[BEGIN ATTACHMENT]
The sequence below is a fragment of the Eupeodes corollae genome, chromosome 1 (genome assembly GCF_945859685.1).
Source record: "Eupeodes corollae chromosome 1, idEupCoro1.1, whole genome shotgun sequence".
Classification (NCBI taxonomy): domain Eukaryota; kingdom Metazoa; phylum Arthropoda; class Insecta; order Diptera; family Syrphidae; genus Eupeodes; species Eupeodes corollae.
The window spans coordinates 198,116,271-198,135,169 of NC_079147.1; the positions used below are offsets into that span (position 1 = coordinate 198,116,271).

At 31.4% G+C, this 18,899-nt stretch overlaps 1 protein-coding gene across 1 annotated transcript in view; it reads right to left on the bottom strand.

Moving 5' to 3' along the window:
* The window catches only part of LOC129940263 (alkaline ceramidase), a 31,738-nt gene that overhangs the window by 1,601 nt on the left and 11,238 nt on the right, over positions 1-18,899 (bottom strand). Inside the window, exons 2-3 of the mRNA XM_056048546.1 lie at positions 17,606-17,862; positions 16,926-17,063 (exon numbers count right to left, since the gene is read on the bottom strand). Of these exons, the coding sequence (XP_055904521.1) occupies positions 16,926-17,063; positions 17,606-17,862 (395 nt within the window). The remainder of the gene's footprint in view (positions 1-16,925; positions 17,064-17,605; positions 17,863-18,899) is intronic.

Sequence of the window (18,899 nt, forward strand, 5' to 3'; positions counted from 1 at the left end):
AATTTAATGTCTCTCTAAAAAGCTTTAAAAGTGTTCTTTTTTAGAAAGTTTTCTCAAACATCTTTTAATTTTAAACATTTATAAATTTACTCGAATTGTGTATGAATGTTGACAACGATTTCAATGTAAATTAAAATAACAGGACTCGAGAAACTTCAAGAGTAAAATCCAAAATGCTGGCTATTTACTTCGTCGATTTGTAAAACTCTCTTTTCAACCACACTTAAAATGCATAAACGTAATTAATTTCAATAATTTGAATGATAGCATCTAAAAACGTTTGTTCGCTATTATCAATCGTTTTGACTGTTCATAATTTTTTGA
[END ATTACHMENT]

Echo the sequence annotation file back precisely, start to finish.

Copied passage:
The sequence below is a fragment of the Eupeodes corollae genome, chromosome 1 (genome assembly GCF_945859685.1).
Source record: "Eupeodes corollae chromosome 1, idEupCoro1.1, whole genome shotgun sequence".
Classification (NCBI taxonomy): domain Eukaryota; kingdom Metazoa; phylum Arthropoda; class Insecta; order Diptera; family Syrphidae; genus Eupeodes; species Eupeodes corollae.
The window spans coordinates 198,116,271-198,135,169 of NC_079147.1; the positions used below are offsets into that span (position 1 = coordinate 198,116,271).

At 31.4% G+C, this 18,899-nt stretch overlaps 1 protein-coding gene across 1 annotated transcript in view; it reads right to left on the bottom strand.

Moving 5' to 3' along the window:
* The window catches only part of LOC129940263 (alkaline ceramidase), a 31,738-nt gene that overhangs the window by 1,601 nt on the left and 11,238 nt on the right, over positions 1-18,899 (bottom strand). Inside the window, exons 2-3 of the mRNA XM_056048546.1 lie at positions 17,606-17,862; positions 16,926-17,063 (exon numbers count right to left, since the gene is read on the bottom strand). Of these exons, the coding sequence (XP_055904521.1) occupies positions 16,926-17,063; positions 17,606-17,862 (395 nt within the window). The remainder of the gene's footprint in view (positions 1-16,925; positions 17,064-17,605; positions 17,863-18,899) is intronic.

Sequence of the window (18,899 nt, forward strand, 5' to 3'; positions counted from 1 at the left end):
AATTTAATGTCTCTCTAAAAAGCTTTAAAAGTGTTCTTTTTTAGAAAGTTTTCTCAAACATCTTTTAATTTTAAACATTTATAAATTTACTCGAATTGTGTATGAATGTTGACAACGATTTCAATGTAAATTAAAATAACAGGACTCGAGAAACTTCAAGAGTAAAATCCAAAATGCTGGCTATTTACTTCGTCGATTTGTAAAACTCTCTTTTCAACCACACTTAAAATGCATAAACGTAATTAATTTCAATAATTTGAATGATAGCATCTAAAAACGTTTGTTCGCTATTATCAATCGTTTTGACTGTTCATAATTTTTTGA